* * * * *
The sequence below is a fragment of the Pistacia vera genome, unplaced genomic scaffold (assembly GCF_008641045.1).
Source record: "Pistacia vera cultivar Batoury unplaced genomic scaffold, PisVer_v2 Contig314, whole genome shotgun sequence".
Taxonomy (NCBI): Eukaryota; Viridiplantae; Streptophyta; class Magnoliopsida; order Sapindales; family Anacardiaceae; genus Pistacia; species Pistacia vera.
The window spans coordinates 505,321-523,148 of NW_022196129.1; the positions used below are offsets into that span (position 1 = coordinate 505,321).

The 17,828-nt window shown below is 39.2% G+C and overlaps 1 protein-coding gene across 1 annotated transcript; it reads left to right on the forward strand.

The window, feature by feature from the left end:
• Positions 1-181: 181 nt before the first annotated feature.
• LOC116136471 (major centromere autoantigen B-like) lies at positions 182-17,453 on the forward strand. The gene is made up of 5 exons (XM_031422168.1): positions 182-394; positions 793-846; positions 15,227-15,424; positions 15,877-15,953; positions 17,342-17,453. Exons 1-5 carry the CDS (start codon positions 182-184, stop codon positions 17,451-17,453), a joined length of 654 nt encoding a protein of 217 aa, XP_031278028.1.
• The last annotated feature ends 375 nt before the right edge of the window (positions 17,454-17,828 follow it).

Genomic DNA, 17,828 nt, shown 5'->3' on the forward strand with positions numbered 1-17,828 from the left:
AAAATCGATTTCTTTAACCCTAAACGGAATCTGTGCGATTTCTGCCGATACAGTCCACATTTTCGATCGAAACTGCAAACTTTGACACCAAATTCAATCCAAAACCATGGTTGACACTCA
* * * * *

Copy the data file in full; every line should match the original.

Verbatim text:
The sequence below is a fragment of the Pistacia vera genome, unplaced genomic scaffold (assembly GCF_008641045.1).
Source record: "Pistacia vera cultivar Batoury unplaced genomic scaffold, PisVer_v2 Contig314, whole genome shotgun sequence".
Taxonomy (NCBI): Eukaryota; Viridiplantae; Streptophyta; class Magnoliopsida; order Sapindales; family Anacardiaceae; genus Pistacia; species Pistacia vera.
The window spans coordinates 505,321-523,148 of NW_022196129.1; the positions used below are offsets into that span (position 1 = coordinate 505,321).

The 17,828-nt window shown below is 39.2% G+C and overlaps 1 protein-coding gene across 1 annotated transcript; it reads left to right on the forward strand.

The window, feature by feature from the left end:
• Positions 1-181: 181 nt before the first annotated feature.
• LOC116136471 (major centromere autoantigen B-like) lies at positions 182-17,453 on the forward strand. The gene is made up of 5 exons (XM_031422168.1): positions 182-394; positions 793-846; positions 15,227-15,424; positions 15,877-15,953; positions 17,342-17,453. Exons 1-5 carry the CDS (start codon positions 182-184, stop codon positions 17,451-17,453), a joined length of 654 nt encoding a protein of 217 aa, XP_031278028.1.
• The last annotated feature ends 375 nt before the right edge of the window (positions 17,454-17,828 follow it).

Genomic DNA, 17,828 nt, shown 5'->3' on the forward strand with positions numbered 1-17,828 from the left:
AAAATCGATTTCTTTAACCCTAAACGGAATCTGTGCGATTTCTGCCGATACAGTCCACATTTTCGATCGAAACTGCAAACTTTGACACCAAATTCAATCCAAAACCATGGTTGACACTCA